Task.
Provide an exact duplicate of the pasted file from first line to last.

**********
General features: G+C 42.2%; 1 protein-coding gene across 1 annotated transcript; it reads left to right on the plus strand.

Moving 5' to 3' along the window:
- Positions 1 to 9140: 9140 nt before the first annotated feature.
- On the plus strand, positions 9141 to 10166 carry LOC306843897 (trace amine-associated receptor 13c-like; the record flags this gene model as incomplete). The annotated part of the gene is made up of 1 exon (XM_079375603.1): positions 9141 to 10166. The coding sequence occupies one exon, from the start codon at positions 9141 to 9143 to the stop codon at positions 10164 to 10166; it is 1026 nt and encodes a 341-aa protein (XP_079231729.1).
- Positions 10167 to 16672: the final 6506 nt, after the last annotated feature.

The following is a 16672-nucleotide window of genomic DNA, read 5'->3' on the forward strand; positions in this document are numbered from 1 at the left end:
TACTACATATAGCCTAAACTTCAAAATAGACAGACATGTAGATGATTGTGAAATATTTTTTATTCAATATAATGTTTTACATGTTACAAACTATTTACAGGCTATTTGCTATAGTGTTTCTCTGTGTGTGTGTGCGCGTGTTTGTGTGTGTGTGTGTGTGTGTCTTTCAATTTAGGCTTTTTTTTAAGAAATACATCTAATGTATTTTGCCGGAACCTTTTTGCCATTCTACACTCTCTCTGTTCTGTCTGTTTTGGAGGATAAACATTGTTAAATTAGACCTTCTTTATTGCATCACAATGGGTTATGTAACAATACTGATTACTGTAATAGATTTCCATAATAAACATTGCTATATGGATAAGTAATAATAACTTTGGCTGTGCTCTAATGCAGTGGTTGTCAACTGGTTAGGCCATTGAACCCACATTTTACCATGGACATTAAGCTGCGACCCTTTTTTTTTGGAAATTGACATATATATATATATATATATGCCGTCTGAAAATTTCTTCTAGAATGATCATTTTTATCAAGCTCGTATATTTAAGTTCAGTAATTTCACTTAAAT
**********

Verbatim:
General features: G+C 42.2%; 1 protein-coding gene across 1 annotated transcript; it reads left to right on the plus strand.

Moving 5' to 3' along the window:
- Positions 1 to 9140: 9140 nt before the first annotated feature.
- On the plus strand, positions 9141 to 10166 carry LOC306843897 (trace amine-associated receptor 13c-like; the record flags this gene model as incomplete). The annotated part of the gene is made up of 1 exon (XM_079375603.1): positions 9141 to 10166. The coding sequence occupies one exon, from the start codon at positions 9141 to 9143 to the stop codon at positions 10164 to 10166; it is 1026 nt and encodes a 341-aa protein (XP_079231729.1).
- Positions 10167 to 16672: the final 6506 nt, after the last annotated feature.

The following is a 16672-nucleotide window of genomic DNA, read 5'->3' on the forward strand; positions in this document are numbered from 1 at the left end:
TACTACATATAGCCTAAACTTCAAAATAGACAGACATGTAGATGATTGTGAAATATTTTTTATTCAATATAATGTTTTACATGTTACAAACTATTTACAGGCTATTTGCTATAGTGTTTCTCTGTGTGTGTGTGCGCGTGTTTGTGTGTGTGTGTGTGTGTGTCTTTCAATTTAGGCTTTTTTTTAAGAAATACATCTAATGTATTTTGCCGGAACCTTTTTGCCATTCTACACTCTCTCTGTTCTGTCTGTTTTGGAGGATAAACATTGTTAAATTAGACCTTCTTTATTGCATCACAATGGGTTATGTAACAATACTGATTACTGTAATAGATTTCCATAATAAACATTGCTATATGGATAAGTAATAATAACTTTGGCTGTGCTCTAATGCAGTGGTTGTCAACTGGTTAGGCCATTGAACCCACATTTTACCATGGACATTAAGCTGCGACCCTTTTTTTTTGGAAATTGACATATATATATATATATATATGCCGTCTGAAAATTTCTTCTAGAATGATCATTTTTATCAAGCTCGTATATTTAAGTTCAGTAATTTCACTTAAAT